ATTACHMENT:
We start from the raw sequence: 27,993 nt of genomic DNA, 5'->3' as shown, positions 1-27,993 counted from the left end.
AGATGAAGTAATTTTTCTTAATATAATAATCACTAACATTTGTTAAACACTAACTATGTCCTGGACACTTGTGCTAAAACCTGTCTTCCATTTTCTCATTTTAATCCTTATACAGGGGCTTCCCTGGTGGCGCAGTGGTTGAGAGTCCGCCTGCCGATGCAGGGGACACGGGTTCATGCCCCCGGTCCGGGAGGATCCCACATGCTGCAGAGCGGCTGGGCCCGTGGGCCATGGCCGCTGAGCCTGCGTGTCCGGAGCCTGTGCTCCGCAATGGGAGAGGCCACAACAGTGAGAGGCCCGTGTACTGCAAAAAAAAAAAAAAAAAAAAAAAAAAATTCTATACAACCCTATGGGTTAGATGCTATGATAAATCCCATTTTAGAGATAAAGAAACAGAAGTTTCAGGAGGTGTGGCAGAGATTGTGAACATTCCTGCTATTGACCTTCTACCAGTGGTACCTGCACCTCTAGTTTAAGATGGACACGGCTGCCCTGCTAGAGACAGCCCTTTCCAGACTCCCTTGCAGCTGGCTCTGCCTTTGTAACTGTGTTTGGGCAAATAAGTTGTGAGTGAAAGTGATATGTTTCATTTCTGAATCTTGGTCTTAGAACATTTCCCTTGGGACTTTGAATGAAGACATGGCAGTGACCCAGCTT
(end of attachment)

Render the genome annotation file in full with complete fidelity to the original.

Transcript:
We start from the raw sequence: 27,993 nt of genomic DNA, 5'->3' as shown, positions 1-27,993 counted from the left end.
AGATGAAGTAATTTTTCTTAATATAATAATCACTAACATTTGTTAAACACTAACTATGTCCTGGACACTTGTGCTAAAACCTGTCTTCCATTTTCTCATTTTAATCCTTATACAGGGGCTTCCCTGGTGGCGCAGTGGTTGAGAGTCCGCCTGCCGATGCAGGGGACACGGGTTCATGCCCCCGGTCCGGGAGGATCCCACATGCTGCAGAGCGGCTGGGCCCGTGGGCCATGGCCGCTGAGCCTGCGTGTCCGGAGCCTGTGCTCCGCAATGGGAGAGGCCACAACAGTGAGAGGCCCGTGTACTGCAAAAAAAAAAAAAAAAAAAAAAAAAAATTCTATACAACCCTATGGGTTAGATGCTATGATAAATCCCATTTTAGAGATAAAGAAACAGAAGTTTCAGGAGGTGTGGCAGAGATTGTGAACATTCCTGCTATTGACCTTCTACCAGTGGTACCTGCACCTCTAGTTTAAGATGGACACGGCTGCCCTGCTAGAGACAGCCCTTTCCAGACTCCCTTGCAGCTGGCTCTGCCTTTGTAACTGTGTTTGGGCAAATAAGTTGTGAGTGAAAGTGATATGTTTCATTTCTGAATCTTGGTCTTAGAACATTTCCCTTGGGACTTTGAATGAAGACATGGCAGTGACCCAGCTT